I'm currently attending Expeditionary Warfare School with the USMC which is their AOC equivalent. I've had the opportunity to read a lot of USMC doctrine and a lot of US Army as well. What has struck me is the quantity in that they actually cover off everything the force is expected to do, the quality is pretty good from my perspective, but, most importantly, people actually know it, reference it, and use it as a basis for professional discussion. In my experience Canadians don't know their doctrine and the doctrine isn't kept up to date or properly published. A perfect example is combat tm operations. While LGen Devlin was the Comd of the Army he stated that the combat tm and combat tm training was the center of gravity for the army. How can our center of gravity have doctrine that has been "interim" since 2004 and spends the vast majority of its content describing the conduct of drills in great detail?
Doctrine should give us a starting point and a place to go when we are looking for answers to questions. Before you go and ask your pl comd/OC/CO something the first thing going through our heads should be, does the answer already exist in doctrine or officially recognized TTP's. Doctrine establishes the "box". The Canadian Army subscribes to maneuver warfare and believes that thinking outside the box is essential, however, for our junior officers/NCOs, I would suggest knowing where/what the box is in the first place would be important before thinking outside of it.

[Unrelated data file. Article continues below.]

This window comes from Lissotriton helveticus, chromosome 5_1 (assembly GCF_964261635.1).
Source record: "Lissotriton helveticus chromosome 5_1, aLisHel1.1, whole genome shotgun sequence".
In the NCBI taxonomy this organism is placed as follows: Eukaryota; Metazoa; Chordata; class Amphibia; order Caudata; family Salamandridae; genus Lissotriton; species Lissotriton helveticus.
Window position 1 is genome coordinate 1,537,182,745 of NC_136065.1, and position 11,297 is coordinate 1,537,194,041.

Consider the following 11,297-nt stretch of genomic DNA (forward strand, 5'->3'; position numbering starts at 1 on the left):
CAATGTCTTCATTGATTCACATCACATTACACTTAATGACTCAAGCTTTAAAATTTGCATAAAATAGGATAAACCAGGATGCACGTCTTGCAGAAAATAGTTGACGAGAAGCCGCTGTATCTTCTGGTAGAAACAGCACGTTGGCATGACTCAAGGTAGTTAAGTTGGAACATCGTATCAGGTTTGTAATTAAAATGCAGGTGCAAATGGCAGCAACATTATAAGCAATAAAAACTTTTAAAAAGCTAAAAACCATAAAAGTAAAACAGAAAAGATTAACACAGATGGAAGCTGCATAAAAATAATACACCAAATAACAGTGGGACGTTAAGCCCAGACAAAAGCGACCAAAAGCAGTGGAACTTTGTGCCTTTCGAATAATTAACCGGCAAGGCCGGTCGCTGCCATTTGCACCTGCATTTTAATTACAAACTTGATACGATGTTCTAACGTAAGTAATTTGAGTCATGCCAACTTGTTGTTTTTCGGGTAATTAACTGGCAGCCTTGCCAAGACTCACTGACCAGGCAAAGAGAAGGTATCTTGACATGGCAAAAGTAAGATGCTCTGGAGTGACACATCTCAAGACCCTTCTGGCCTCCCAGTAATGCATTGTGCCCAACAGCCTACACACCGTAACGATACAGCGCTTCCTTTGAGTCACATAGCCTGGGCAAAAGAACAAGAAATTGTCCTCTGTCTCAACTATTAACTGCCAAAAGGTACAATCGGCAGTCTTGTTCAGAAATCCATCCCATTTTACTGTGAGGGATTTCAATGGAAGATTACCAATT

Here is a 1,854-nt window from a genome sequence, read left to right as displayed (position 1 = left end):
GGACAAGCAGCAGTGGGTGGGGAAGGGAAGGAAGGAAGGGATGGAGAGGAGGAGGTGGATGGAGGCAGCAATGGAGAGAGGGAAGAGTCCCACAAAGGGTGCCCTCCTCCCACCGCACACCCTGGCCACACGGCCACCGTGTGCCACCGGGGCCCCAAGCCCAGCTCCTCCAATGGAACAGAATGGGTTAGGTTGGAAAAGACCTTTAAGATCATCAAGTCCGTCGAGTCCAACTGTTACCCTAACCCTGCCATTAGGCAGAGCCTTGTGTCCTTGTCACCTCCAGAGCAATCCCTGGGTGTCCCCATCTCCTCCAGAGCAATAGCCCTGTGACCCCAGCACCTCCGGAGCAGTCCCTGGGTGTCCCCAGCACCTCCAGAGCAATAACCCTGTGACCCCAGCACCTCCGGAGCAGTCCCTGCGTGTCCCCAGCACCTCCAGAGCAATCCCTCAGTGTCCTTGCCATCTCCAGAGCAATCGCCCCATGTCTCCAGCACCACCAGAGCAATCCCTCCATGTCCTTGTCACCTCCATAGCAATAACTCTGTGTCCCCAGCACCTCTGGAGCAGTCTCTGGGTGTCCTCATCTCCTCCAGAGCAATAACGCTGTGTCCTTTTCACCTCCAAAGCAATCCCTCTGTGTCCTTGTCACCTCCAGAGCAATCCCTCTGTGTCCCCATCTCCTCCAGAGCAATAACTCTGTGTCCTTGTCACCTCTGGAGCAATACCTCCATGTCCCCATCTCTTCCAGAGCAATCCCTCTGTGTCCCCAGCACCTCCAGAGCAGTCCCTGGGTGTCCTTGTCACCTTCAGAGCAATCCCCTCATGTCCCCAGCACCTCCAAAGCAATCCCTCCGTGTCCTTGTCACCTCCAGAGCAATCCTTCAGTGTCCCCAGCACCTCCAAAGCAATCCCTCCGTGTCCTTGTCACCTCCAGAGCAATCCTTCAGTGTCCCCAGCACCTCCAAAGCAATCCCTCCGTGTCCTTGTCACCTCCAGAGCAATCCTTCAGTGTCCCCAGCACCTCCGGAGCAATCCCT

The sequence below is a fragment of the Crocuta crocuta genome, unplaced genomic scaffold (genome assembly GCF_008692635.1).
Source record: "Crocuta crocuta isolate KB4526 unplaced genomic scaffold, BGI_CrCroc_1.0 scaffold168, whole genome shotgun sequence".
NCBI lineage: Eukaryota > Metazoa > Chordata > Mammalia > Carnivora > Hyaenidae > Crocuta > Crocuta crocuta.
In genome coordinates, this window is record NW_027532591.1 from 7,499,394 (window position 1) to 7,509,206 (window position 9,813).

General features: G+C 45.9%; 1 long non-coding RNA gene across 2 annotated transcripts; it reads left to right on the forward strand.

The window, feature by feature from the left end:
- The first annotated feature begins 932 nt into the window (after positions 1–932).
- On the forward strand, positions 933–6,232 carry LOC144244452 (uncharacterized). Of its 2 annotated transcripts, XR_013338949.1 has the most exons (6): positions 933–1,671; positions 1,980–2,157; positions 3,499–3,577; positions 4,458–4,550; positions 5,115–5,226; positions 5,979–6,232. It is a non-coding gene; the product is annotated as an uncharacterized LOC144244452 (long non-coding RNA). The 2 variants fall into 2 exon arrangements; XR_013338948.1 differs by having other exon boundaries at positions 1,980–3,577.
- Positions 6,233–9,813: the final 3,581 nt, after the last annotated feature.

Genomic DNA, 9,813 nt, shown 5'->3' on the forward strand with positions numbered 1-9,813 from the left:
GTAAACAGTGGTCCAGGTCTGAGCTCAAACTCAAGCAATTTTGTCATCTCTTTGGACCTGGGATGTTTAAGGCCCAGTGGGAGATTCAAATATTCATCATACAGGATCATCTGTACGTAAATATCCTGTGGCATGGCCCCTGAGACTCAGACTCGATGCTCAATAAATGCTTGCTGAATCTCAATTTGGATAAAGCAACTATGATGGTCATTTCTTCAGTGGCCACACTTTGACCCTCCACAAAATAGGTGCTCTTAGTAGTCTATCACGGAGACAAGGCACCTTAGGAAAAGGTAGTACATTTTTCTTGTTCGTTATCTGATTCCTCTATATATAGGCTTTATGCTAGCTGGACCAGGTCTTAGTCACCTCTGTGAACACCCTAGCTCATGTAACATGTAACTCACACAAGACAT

It also seems like a lot of our doctrine is written for officers. The assumption is that no one else will/should refer to it. The Marine's capstone publication is MCDP-1 Warfighting. This publication is on the Commandant's reading list and expected to be read by every Marine and then conversations within units at squad and platoon level are had on it. How does that compare to our Land Operations which I would bet that 99.9% of Canadian enlisted members have never glanced at. You can find Land Operations here http://info.publicintelligence.net/CanadaLandOps.pdf
Compare that to MCDP-1 in terms of accessibility to junior ranks, you can find it here, http://www.clausewitz.com/readings/mcdp1.pdf
Perhaps most importantly doctrine establishes the vocabulary of our profession so that we can actually have professional discussions where the terms being used are recognized by all, and if they aren't they can refer to a publication that has it. I haven't been able to find the Canadian publication that has all of our terms, perhaps an AOC grad can point it out to me if it exists. The US has Operational Terms and Graphics FM 1-02 for the Army or MCRP 5-12A for the Marines (same pub just different numbering for the services). Hand books from the infantry school or whatever other school aren't the same as they aren't as widely available. You can find it here to see what I'm talking about. http://ofp.umbr.net/Other/milpubs/Operational%20Terms%20and%20Graphics%20%20%20(MCRP%205-12a).pdf
Does anyone else see this as a problem or am I blowing this out of proportion? Shouldn't we be devoting resources to publishing proper doctrine? In an "interwar" period it seems to be that we should be ensuring that we are investing in our intellectual capital to ensure that we are prepared as possible for unforeseen conflicts in the future. How can we do this without a proper doctrinal foundation?